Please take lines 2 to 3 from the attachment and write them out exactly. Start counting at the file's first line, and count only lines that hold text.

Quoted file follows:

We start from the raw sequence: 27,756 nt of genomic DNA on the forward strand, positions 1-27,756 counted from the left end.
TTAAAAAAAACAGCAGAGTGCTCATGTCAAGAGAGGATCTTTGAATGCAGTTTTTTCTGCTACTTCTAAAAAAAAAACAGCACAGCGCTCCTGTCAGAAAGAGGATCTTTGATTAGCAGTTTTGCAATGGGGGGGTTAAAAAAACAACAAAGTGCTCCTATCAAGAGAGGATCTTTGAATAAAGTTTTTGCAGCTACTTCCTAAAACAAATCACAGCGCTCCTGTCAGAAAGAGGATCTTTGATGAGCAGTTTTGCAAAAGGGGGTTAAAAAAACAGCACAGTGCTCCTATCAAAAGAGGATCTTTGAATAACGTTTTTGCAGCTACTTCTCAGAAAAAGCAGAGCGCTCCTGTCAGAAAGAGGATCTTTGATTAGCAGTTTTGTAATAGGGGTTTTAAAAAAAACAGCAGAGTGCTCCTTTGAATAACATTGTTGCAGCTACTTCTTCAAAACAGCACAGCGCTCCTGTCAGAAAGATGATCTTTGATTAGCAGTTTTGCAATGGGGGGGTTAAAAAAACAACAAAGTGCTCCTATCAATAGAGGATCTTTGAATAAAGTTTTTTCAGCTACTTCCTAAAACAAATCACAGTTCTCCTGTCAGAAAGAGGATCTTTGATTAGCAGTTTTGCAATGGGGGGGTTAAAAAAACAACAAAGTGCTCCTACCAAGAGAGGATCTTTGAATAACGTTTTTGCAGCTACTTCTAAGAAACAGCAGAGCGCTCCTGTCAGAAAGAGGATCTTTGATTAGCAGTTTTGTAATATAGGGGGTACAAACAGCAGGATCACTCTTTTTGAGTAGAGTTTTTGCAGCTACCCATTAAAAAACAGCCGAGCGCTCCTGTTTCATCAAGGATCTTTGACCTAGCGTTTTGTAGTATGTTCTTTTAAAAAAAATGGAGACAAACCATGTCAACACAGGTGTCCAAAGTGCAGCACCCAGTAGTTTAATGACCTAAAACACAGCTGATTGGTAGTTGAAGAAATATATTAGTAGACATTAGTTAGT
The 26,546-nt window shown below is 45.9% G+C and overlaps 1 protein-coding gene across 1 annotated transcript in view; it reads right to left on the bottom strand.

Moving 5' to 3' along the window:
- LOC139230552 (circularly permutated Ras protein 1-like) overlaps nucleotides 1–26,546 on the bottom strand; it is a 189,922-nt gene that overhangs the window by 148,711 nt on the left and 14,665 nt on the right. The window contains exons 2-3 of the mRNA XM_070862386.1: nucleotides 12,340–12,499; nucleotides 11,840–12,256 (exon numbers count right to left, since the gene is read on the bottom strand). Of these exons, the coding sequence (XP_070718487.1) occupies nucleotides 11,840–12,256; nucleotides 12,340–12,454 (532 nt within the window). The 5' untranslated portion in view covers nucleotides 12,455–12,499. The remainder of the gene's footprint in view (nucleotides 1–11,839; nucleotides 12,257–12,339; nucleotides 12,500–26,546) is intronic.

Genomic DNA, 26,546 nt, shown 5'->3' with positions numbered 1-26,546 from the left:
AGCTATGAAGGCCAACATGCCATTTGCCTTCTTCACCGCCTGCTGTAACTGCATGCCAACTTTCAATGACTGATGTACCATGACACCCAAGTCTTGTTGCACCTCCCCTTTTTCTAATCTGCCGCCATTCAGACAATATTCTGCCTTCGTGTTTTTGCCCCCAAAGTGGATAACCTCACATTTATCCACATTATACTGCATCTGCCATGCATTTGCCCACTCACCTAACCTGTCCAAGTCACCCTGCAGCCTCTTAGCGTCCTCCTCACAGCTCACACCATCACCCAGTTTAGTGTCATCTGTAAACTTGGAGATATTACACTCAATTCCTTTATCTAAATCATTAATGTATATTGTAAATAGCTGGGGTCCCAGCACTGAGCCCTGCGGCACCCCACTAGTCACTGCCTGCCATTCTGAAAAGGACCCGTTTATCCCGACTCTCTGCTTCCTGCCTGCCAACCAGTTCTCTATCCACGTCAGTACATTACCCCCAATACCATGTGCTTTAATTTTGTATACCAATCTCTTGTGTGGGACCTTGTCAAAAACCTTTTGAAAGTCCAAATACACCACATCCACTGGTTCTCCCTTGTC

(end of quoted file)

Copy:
TTAAAAAAAACAGCAGAGTGCTCATGTCAAGAGAGGATCTTTGAATGCAGTTTTTTCTGCTACTTCTAAAAAAAAAACAGCACAGCGCTCCTGTCAGAAAGAGGATCTTTGATTAGCAGTTTTGCAATGGGGGGGTTAAAAAAACAACAAAGTGCTCCTATCAAGAGAGGATCTTTGAATAAAGTTTTTGCAGCTACTTCCTAAAACAAATCACAGCGCTCCTGTCAGAAAGAGGATCTTTGATGAGCAGTTTTGCAAAAGGGGGTTAAAAAAACAGCACAGTGCTCCTATCAAAAGAGGATCTTTGAATAACGTTTTTGCAGCTACTTCTCAGAAAAAGCAGAGCGCTCCTGTCAGAAAGAGGATCTTTGATTAGCAGTTTTGTAATAGGGGTTTTAAAAAAAACAGCAGAGTGCTCCTTTGAATAACATTGTTGCAGCTACTTCTTCAAAACAGCACAGCGCTCCTGTCAGAAAGATGATCTTTGATTAGCAGTTTTGCAATGGGGGGGTTAAAAAAACAACAAAGTGCTCCTATCAATAGAGGATCTTTGAATAAAGTTTTTTCAGCTACTTCCTAAAACAAATCACAGTTCTCCTGTCAGAAAGAGGATCTTTGATTAGCAGTTTTGCAATGGGGGGGTTAAAAAAACAACAAAGTGCTCCTACCAAGAGAGGATCTTTGAATAACGTTTTTGCAGCTACTTCTAAGAAACAGCAGAGCGCTCCTGTCAGAAAGAGGATCTTTGATTAGCAGTTTTGTAATATAGGGGGTACAAACAGCAGGATCACTCTTTTTGAGTAGAGTTTTTGCAGCTACCCATTAAAAAACAGCCGAGCGCTCCTGTTTCATCAAGGATCTTTGACCTAGCGTTTTGTAGTATGTTCTTTTAAAAAAAATGGAGACAAACCATGTCAACACAGGTGTCCAAAGTGCAGCACCCAGTAGTTTAATGACCTAAAACACAGCTGATTGGTAGTTGAAGAAATATATTAGTAGACATTAGTTAGT
The 26,546-nt window shown below is 45.9% G+C and overlaps 1 protein-coding gene across 1 annotated transcript in view; it reads right to left on the bottom strand.